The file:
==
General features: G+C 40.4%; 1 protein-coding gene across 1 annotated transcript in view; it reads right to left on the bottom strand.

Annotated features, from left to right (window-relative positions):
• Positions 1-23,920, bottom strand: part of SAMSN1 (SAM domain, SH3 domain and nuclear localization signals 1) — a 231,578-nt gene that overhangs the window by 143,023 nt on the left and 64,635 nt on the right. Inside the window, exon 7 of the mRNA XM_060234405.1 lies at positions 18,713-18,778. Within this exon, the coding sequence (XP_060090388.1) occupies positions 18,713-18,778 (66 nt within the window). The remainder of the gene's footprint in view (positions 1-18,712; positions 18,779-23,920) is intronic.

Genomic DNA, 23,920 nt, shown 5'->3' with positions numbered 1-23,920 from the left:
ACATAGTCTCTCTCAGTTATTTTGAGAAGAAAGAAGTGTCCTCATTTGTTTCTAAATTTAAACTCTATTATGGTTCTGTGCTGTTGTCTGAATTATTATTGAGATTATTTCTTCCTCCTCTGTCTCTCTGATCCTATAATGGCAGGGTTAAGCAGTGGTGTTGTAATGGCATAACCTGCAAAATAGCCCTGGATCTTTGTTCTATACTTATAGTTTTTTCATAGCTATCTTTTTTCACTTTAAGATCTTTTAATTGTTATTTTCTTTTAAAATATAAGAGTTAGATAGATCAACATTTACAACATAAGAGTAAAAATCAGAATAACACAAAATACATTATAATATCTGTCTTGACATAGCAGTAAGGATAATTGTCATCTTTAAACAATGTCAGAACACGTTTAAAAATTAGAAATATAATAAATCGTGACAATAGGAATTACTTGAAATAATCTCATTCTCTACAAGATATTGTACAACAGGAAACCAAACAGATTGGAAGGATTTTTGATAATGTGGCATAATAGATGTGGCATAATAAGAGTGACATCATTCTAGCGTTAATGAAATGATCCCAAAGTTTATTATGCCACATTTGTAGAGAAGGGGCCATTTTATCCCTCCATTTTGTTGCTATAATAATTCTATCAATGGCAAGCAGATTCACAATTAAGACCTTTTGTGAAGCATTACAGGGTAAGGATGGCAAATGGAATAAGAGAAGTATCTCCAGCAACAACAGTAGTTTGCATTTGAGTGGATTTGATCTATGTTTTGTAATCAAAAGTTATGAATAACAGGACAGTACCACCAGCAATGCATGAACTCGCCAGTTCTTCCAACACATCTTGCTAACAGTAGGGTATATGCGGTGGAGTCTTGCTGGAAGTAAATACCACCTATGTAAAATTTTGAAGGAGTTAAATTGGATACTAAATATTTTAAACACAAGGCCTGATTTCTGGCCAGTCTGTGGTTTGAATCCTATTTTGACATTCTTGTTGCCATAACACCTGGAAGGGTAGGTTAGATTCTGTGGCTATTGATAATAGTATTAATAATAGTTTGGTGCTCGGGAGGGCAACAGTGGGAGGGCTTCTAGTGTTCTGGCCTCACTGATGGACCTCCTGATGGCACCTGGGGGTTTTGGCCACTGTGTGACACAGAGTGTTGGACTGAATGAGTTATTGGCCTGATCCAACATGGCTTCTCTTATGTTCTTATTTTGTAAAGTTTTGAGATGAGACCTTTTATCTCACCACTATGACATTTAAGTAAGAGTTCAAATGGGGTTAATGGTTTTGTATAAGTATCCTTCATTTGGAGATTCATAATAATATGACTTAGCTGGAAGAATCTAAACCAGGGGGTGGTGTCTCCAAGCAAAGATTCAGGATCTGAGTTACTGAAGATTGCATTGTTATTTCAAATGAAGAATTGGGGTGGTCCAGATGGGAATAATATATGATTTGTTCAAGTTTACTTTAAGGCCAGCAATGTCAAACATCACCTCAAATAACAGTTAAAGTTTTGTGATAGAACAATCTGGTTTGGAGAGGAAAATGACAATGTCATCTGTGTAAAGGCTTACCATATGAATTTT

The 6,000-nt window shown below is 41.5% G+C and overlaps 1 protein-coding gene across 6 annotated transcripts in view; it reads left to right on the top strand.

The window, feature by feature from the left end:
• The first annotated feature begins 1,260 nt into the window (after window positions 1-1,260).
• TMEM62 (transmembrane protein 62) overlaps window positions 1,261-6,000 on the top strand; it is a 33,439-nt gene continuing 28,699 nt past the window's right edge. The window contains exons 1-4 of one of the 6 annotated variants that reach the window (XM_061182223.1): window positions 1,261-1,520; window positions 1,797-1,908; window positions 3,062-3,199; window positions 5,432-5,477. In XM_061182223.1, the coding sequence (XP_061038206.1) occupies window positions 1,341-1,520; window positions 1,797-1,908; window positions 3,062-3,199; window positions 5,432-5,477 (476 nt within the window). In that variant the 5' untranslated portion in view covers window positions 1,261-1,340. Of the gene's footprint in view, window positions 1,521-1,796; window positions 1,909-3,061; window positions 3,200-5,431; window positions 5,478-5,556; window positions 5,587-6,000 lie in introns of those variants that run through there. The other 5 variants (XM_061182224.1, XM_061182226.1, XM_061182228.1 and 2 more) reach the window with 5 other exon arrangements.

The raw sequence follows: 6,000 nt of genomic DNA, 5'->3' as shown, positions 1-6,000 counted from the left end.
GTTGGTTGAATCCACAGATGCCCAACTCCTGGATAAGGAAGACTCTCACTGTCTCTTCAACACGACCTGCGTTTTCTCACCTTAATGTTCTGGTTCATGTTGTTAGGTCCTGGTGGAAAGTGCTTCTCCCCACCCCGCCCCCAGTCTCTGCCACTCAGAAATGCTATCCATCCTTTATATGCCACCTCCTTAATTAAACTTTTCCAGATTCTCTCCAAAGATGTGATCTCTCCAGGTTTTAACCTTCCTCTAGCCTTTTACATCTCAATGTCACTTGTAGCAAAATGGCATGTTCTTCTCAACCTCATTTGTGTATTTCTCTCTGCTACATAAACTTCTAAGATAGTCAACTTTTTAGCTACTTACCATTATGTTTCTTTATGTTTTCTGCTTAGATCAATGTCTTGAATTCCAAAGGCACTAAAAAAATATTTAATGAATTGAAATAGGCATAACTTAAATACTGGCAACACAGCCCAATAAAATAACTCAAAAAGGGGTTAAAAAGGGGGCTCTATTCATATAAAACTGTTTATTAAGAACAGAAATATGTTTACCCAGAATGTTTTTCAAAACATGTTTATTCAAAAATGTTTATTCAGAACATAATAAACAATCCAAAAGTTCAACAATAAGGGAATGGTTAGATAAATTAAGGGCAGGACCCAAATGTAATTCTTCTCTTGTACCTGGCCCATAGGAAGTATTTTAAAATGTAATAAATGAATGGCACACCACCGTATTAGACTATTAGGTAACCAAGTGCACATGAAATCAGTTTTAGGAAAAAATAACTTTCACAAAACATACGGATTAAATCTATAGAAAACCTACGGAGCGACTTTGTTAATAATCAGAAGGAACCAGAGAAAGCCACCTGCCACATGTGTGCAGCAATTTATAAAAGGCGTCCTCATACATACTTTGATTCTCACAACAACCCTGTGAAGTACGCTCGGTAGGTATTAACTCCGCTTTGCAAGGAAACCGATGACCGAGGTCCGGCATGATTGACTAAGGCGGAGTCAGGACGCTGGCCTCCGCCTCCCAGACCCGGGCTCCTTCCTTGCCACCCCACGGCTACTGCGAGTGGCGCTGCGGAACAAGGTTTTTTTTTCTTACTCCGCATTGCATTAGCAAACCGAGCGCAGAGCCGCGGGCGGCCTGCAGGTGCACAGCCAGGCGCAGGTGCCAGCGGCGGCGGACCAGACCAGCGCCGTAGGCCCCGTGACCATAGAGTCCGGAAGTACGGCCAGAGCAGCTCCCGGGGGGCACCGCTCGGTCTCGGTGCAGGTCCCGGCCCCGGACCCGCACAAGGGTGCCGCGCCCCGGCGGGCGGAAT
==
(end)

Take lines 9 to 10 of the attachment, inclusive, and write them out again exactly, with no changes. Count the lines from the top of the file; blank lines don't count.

• TMEM62 (transmembrane protein 62) overlaps window positions 1,261-6,000 on the top strand; it is a 33,439-nt gene continuing 28,699 nt past the window's right edge. The window contains exons 1-4 of one of the 6 annotated variants that reach the window (XM_061182223.1): window positions 1,261-1,520; window positions 1,797-1,908; window positions 3,062-3,199; window positions 5,432-5,477. In XM_061182223.1, the coding sequence (XP_061038206.1) occupies window positions 1,341-1,520; window positions 1,797-1,908; window positions 3,062-3,199; window positions 5,432-5,477 (476 nt within the window). In that variant the 5' untranslated portion in view covers window positions 1,261-1,340. Of the gene's footprint in view, window positions 1,521-1,796; window positions 1,909-3,061; window positions 3,200-5,431; window positions 5,478-5,556; window positions 5,587-6,000 lie in introns of those variants that run through there. The other 5 variants (XM_061182224.1, XM_061182226.1, XM_061182228.1 and 2 more) reach the window with 5 other exon arrangements.

The raw sequence follows: 6,000 nt of genomic DNA, 5'->3' as shown, positions 1-6,000 counted from the left end.